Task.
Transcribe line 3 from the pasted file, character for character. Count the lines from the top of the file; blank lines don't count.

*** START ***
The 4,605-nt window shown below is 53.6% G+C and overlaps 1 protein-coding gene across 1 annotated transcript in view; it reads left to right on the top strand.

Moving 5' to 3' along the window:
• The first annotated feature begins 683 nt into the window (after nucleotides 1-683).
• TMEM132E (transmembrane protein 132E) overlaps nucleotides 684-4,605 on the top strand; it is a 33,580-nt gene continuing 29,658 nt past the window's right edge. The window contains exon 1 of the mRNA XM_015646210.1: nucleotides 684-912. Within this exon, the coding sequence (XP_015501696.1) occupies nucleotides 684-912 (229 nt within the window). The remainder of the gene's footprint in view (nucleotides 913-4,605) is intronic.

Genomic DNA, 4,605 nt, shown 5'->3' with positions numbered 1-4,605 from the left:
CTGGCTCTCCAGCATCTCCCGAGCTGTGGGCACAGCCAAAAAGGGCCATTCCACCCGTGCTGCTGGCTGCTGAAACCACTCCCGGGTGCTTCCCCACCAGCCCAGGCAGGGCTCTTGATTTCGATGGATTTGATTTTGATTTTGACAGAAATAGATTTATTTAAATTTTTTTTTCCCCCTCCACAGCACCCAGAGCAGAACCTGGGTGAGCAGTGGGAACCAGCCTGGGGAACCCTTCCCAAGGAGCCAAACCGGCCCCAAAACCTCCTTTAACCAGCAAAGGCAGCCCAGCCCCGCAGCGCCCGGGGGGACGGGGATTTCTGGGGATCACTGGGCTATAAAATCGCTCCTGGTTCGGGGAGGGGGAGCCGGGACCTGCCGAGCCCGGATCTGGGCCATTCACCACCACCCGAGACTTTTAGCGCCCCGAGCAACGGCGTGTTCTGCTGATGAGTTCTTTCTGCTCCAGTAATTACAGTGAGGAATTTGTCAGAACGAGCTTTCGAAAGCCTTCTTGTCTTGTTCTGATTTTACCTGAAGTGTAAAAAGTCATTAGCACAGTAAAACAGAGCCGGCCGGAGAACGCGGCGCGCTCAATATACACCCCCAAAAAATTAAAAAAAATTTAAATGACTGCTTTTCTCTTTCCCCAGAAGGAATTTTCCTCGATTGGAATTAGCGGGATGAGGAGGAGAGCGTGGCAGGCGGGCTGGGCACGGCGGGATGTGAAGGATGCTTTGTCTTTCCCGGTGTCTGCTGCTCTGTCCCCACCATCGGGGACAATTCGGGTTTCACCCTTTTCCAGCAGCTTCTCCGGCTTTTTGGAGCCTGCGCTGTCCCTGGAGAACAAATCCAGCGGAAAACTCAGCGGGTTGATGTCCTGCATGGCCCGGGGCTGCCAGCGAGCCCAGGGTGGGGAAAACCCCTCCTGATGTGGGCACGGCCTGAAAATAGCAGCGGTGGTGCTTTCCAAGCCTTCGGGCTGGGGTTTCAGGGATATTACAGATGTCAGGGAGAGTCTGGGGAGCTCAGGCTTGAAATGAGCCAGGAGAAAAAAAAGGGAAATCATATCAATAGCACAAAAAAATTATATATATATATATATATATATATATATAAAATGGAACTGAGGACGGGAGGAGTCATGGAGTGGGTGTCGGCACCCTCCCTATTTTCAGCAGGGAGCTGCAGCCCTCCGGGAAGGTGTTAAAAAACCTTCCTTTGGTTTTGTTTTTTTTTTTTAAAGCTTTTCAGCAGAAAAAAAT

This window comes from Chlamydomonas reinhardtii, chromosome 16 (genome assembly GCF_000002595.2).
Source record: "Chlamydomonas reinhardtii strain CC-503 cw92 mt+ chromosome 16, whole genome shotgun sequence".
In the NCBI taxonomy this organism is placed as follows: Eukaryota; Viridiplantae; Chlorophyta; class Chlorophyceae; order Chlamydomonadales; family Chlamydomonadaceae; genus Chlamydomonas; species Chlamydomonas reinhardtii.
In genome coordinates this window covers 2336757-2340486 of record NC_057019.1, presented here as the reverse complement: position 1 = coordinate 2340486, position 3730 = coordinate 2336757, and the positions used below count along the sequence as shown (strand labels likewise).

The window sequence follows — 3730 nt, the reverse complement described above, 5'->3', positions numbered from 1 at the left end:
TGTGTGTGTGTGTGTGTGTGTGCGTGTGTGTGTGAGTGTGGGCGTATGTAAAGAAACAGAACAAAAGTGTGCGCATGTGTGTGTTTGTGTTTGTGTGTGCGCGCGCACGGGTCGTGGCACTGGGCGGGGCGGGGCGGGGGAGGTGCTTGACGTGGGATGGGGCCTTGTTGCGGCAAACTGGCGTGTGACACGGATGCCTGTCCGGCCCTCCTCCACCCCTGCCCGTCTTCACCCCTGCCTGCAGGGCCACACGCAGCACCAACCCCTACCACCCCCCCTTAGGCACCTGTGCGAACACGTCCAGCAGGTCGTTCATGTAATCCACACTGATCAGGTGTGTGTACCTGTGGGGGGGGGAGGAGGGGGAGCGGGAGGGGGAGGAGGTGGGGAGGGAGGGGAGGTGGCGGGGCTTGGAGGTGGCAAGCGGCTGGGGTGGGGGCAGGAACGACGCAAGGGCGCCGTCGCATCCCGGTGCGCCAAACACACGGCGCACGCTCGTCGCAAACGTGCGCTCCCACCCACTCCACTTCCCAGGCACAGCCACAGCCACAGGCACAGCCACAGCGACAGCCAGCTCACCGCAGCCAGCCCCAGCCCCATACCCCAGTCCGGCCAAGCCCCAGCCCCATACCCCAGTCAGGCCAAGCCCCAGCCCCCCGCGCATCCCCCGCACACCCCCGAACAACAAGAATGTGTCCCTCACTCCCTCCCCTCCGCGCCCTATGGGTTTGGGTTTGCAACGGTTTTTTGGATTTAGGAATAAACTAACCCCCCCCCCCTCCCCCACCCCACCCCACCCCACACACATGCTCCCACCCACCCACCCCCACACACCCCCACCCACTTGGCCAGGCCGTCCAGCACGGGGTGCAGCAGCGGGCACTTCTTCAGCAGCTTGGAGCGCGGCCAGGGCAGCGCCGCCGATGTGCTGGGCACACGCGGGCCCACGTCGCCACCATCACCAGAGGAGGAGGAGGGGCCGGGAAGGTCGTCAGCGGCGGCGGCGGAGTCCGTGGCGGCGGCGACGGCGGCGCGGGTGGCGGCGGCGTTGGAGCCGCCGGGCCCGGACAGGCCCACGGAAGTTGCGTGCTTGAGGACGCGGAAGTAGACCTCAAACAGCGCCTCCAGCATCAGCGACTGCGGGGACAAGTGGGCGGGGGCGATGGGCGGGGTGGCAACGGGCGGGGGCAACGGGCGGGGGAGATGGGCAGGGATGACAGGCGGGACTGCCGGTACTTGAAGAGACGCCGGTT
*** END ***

• The first annotated feature begins 683 nt into the window (after nucleotides 1-683).